Easy empathy

“Is this going to go on like this?” he asked, with no emotion in his voice. I did not respond. It was dark and thus he could not see my eyes shouting “I will beat you up right here right now.”

It was a four-minute video I just had finished shooting with my two artist cousins, right there in the middle of the living room, where he was asking the question from. It was for a song my father had composed for a non-profit project. We shot it in several hours with amateurs’ enthusiasm, using very primitive material, edited it with the best of our capacity and were watching it for the first time. We had to make it in one take and our “actress”, unpredictable as she was, did a great job (I returned her back to the pet store after the shooting. She was possibly scared, but alive and well).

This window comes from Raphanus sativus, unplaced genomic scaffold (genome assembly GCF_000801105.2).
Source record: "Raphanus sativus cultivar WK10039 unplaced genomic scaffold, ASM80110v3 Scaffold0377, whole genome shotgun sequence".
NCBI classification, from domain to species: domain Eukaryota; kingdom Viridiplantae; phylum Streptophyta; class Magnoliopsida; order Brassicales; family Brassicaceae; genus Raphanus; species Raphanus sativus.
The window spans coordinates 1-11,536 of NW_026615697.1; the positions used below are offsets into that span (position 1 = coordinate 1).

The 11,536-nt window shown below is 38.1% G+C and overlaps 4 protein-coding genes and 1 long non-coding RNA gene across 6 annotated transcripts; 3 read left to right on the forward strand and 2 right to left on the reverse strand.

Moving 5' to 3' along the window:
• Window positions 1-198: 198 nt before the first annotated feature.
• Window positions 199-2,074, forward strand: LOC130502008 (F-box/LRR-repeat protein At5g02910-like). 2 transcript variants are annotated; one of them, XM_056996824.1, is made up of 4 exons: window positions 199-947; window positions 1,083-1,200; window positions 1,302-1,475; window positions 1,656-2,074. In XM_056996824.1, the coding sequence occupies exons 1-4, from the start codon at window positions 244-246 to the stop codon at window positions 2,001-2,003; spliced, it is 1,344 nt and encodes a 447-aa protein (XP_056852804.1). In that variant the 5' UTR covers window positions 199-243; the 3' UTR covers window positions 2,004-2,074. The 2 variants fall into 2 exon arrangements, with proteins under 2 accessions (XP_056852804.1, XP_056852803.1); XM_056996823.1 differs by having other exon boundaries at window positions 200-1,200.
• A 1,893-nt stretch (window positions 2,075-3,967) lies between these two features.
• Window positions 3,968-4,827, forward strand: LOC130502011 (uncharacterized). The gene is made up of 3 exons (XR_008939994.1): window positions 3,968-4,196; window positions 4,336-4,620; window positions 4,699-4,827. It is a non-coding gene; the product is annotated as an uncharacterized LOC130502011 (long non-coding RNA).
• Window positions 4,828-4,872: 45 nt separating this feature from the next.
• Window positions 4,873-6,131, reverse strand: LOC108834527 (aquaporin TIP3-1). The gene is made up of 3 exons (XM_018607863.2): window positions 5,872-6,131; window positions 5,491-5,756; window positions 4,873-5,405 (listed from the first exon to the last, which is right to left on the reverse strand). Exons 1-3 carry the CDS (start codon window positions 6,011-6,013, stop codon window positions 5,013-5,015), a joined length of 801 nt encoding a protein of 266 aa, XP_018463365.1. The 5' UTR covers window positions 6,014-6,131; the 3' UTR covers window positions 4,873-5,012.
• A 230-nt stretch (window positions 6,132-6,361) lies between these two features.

Unfortunately, we had to watch it with him, who had just dropped by to see one of my cousins. Why could he not just shut up for four minutes? Maybe he had a point, but I was in love with my creation. I feel he should have respected that love affair.

It is some kind of an owner’s curse. You see more pros than cons in your creation, whereas other people, including competitors and most of the time friends, do the opposite. It happens when an original idea is shared. I believe people often comment with good intentions but the way they do it makes the whole difference. I remember once a friend of my father’s, upon listening to one of his recordings, said: “Elton John would have played this better.” And well, he was probably right. But seriously, come on!

At that precise moment I recall looking at my father. He had the same look in his eyes as I had when the guy asked how long our video would go on like that.

A little empathy goes a long way.

Here is that video we shot to the song “in the morning of a day.”

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